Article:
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STATE of North Carolina v. Tabitha Renee JENKINS, Defendant.
Even when objected to, a defendant's failure to indicate service on the State in violation of N.C. R. App. P. 4(a)(2) does not require dismissal of the appeal as it does not deprive the court of jurisdiction. Despite Defendant's failure to indicate service on the State with notice of appeal, we have jurisdiction and may reach the merits.
A defendant's waiver of counsel must comply with N.C.G.S. § 15A-1242 and be knowing, intelligent, and voluntary. Where a trial court informs a defendant of the right of assistance of counsel and ensures the defendant understands the consequences of a decision to proceed pro se, with a supporting written waiver of counsel, the waiver of counsel is considered knowing, intelligent, and voluntary. Where a trial court's inquiry into a defendant's waiver of counsel is substantially similar to the inquiry in Whitfield, we must uphold the waiver. State v. Whitfield, 170 N.C. App. 618, 621, 613 S.E.2d 289, 291 (2005). Here, we find the trial court's inquiry to be substantially similar to the inquiry in Whitfield, and therefore it satisfies the statutory mandate. We affirm.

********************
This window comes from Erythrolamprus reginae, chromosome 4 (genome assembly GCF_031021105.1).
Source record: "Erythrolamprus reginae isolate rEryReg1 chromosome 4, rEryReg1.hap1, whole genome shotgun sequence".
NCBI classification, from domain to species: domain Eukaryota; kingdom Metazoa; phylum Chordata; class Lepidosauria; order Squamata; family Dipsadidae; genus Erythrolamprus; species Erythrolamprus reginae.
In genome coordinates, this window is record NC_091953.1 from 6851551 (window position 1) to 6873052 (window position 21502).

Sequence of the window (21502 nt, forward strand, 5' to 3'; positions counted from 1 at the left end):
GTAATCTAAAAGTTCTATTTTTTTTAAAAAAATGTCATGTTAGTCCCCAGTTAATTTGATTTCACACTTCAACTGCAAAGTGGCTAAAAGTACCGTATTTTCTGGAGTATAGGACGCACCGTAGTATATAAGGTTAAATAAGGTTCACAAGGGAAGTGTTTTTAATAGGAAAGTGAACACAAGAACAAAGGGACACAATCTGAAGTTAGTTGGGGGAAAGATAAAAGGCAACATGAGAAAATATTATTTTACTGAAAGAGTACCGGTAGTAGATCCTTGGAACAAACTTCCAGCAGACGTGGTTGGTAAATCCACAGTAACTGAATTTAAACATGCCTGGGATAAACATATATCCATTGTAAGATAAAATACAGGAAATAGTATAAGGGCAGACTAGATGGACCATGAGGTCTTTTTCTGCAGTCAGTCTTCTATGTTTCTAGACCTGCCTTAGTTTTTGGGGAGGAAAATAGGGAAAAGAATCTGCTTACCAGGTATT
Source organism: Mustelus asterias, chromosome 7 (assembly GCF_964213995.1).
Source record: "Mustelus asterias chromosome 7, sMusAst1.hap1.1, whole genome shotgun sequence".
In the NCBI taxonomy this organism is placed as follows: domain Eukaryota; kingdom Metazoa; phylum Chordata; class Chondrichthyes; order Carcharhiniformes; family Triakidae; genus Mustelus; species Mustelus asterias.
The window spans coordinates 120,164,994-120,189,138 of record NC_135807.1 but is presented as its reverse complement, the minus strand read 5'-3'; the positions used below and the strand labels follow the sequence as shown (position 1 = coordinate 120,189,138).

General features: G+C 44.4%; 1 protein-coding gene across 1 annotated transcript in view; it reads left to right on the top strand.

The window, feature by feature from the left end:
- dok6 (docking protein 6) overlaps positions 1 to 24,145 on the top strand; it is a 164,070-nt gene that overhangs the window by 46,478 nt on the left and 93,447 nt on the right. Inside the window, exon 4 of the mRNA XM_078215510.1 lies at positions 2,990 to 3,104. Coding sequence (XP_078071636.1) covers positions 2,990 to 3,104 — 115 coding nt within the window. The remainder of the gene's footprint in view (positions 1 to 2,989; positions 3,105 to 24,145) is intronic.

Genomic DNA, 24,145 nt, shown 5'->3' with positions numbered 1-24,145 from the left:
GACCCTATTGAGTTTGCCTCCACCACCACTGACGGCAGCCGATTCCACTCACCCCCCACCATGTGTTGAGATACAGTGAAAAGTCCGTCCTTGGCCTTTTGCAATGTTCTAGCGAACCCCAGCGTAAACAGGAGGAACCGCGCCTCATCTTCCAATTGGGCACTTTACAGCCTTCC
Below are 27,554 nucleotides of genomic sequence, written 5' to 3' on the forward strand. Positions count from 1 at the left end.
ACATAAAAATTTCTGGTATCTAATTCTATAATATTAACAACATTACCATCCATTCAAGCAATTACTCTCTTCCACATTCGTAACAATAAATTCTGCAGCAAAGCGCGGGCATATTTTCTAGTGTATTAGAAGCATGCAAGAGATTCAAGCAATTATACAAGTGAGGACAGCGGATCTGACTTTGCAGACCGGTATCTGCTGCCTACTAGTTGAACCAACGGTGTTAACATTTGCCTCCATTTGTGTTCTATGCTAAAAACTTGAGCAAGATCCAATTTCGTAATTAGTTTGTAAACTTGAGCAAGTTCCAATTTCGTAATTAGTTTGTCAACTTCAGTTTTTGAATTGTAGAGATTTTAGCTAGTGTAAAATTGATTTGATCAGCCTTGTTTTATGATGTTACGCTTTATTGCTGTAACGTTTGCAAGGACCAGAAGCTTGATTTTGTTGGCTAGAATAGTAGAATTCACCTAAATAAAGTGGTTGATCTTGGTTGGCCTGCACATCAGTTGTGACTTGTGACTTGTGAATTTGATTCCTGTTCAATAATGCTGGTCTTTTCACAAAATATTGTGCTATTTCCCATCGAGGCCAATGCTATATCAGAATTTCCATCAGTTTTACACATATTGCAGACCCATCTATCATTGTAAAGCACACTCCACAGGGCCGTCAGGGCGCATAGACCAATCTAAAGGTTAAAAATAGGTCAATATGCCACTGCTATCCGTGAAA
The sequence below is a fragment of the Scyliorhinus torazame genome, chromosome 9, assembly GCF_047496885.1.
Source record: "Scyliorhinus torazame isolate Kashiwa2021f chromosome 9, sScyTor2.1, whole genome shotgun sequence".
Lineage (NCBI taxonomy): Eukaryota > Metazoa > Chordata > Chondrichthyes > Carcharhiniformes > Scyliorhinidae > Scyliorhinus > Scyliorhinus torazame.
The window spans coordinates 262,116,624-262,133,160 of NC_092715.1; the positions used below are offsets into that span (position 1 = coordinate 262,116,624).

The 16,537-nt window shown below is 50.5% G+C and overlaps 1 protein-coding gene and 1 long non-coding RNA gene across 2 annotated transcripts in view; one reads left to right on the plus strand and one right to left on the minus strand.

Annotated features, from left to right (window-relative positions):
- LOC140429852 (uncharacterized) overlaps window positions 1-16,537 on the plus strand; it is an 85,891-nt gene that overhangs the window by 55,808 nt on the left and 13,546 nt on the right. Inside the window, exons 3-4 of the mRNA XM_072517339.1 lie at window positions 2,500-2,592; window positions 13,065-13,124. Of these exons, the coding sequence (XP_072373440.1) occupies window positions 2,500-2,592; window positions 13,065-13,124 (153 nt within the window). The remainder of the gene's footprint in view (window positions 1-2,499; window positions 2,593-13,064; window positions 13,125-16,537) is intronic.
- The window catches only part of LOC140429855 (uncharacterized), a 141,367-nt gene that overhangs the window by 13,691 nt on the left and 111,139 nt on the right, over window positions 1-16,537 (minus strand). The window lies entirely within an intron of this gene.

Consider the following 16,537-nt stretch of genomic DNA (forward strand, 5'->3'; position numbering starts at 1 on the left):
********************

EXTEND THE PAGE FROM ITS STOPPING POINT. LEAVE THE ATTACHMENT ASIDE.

On 21 February 2017, Defendant, Tabitha Jenkins, pleaded guilty to second-degree kidnapping and simple assault. The trial court entered a consolidated judgment imposing a suspended sentence of 23 to 40 months and placing Defendant on supervised probation for 36 months. On 15 March 2019, a probation officer filed a violation report alleging Defendant absconded “by willfully avoiding supervision or by willfully making the supervisee's whereabouts unknown to the supervising probation officer.”
On 13 May 2019, Defendant appeared for her probation revocation hearing at which time she had the following exchange with the trial court:
[STATE]: Tabitha Jenkins. She needs to be advised, Your Honor.
THE COURT: All right, Miss Jenkins, you can come around please, ma'am.
Miss Jenkins, you're up here for an alleged probation violation. If it's found that your violation is a willful one, you could be required to serve the suspended sentence that was heretofore given to you which is not less than 23, no more than 40 months in the Department of Corrections. You got the right to remain silent. Anything you say can and will be used against you. You got the right to represent yourself, hire an attorney of your own choosing and if you feel you cannot hire an attorney, I'll review an affidavit to determine if you so qualify.
What's your desire about a lawyer?
DEFENDANT: I guess I can for myself.